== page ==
Even now there are some isolated SQL Servers (without internet access or a limited one) that need to have databases updated with data changes on a daily basis. These kinds of SQL Servers need a way to get the latest data changes from the master SQL database.
The first step would be sending a SQL database backup to one of the colleagues who has access to it. That colleague should compare the master database against received database backup and to create an update script and to package it. Once the package is created and needs to be sent back to the “isolated” colleague, so that package can be executed and a database will be updated with latest data changes.
This article describes how to synchronize specific rows on remote database using ApexSQL Data Diff’s database installer package.
ApexSQL Data Diff is a third-party tool that can compare and synchronize data of SQL Server databases, backups, and source control projects. In addition, it offers two ways of database packaging: executable installer and C# solution. The main difference between these two is that C# solution can be edited and built in Visual Studio, while the executable installer is the end product that cannot be edited. However, both of them have the same purpose – synchronizing data. To find out more, check out the article All about ApexSQL database installer packages.
In this particular example, it will be described how to synchronize specific rows on remote database using ApexSQL Data Diff’s database installer package.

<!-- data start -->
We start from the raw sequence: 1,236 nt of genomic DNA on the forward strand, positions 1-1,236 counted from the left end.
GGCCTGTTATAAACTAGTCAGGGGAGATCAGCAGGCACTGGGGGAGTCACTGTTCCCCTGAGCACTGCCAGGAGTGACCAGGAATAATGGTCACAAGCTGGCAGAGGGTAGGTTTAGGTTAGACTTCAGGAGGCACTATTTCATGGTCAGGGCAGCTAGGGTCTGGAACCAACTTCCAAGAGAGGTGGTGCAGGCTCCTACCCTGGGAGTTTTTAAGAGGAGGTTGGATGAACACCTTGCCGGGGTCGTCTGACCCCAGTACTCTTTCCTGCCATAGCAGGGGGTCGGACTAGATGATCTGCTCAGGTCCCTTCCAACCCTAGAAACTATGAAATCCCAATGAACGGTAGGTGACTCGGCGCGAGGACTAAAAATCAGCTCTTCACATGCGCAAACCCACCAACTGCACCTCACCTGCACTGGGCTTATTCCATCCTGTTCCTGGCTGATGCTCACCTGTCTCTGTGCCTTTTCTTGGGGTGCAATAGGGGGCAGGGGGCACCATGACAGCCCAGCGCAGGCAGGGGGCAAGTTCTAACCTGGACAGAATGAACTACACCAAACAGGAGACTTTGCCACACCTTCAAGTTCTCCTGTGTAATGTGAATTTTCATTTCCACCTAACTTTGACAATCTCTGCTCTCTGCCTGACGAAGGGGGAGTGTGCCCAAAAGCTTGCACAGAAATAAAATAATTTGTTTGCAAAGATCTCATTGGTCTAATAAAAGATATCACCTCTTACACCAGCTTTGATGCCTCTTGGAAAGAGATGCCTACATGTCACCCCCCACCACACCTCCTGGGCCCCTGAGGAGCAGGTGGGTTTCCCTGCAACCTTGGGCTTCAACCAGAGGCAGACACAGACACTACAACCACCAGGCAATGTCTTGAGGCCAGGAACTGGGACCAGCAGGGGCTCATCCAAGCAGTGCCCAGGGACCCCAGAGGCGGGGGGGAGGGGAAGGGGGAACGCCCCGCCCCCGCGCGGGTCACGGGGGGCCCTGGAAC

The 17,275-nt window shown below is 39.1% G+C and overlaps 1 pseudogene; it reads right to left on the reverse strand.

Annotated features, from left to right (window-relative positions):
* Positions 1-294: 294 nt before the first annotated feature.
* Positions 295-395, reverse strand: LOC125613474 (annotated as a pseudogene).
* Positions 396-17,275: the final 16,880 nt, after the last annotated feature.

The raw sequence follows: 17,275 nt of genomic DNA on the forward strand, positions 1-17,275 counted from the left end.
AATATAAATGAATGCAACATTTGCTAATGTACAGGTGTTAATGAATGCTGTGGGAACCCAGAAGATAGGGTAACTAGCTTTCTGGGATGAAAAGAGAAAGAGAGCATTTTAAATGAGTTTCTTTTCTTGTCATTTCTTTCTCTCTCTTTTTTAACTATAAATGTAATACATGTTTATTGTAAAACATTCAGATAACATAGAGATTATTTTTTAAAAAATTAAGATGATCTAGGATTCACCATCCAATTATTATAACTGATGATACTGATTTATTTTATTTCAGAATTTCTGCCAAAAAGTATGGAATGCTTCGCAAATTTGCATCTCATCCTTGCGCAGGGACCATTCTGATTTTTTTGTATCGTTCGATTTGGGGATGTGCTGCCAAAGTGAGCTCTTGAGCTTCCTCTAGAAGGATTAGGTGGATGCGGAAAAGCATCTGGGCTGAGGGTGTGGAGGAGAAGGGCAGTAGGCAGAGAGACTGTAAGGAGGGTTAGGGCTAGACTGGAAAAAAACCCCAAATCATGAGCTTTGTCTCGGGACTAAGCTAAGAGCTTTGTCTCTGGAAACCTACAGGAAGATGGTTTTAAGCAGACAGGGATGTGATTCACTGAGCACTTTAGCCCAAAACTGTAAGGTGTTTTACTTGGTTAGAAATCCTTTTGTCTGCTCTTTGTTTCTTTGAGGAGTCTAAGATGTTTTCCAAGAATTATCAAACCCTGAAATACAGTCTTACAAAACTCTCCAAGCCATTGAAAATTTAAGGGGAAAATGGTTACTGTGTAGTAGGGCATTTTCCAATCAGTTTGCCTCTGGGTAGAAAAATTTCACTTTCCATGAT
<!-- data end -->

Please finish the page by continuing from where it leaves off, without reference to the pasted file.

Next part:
Once ApexSQL Data Diff is run, the first step is to set the master database as source and received database backup as destination in the Data sources tab of the New project window:
Once the data sources are set, there are a couple of options for installer packages that can be set in the Package tab, under the Advanced options:
The Use compression option is quite a handy option when there is a need to synchronize larger amount of data. By using .NET compression algorithms, it will reduce the size of the resulting database installer package.
Additionally, there are several optional package information that can be set, such as: Author, Company, Legal notice, Comments, and Application name.
Once the Package options are set, go to the Object filter tab to choose the desired rows for specific tables that will be included in the package.
To achieve this, first uncheck all tables, as they are all checked by default, and check the desired tables:
When needed tables are checked, set the Row filter condition for each checked table, in order to get only specific rows. Learn more about Benefits of using the Row filter in SQL database comparison.
In this example, the Address table is selected and in the Row filter cell, the Ellipse button is clicked. The Row filter window will be shown and by specifying the condition, it will only include the desired rows for the synchronization package:
Learn more about How to narrow a data comparison to affected rows only.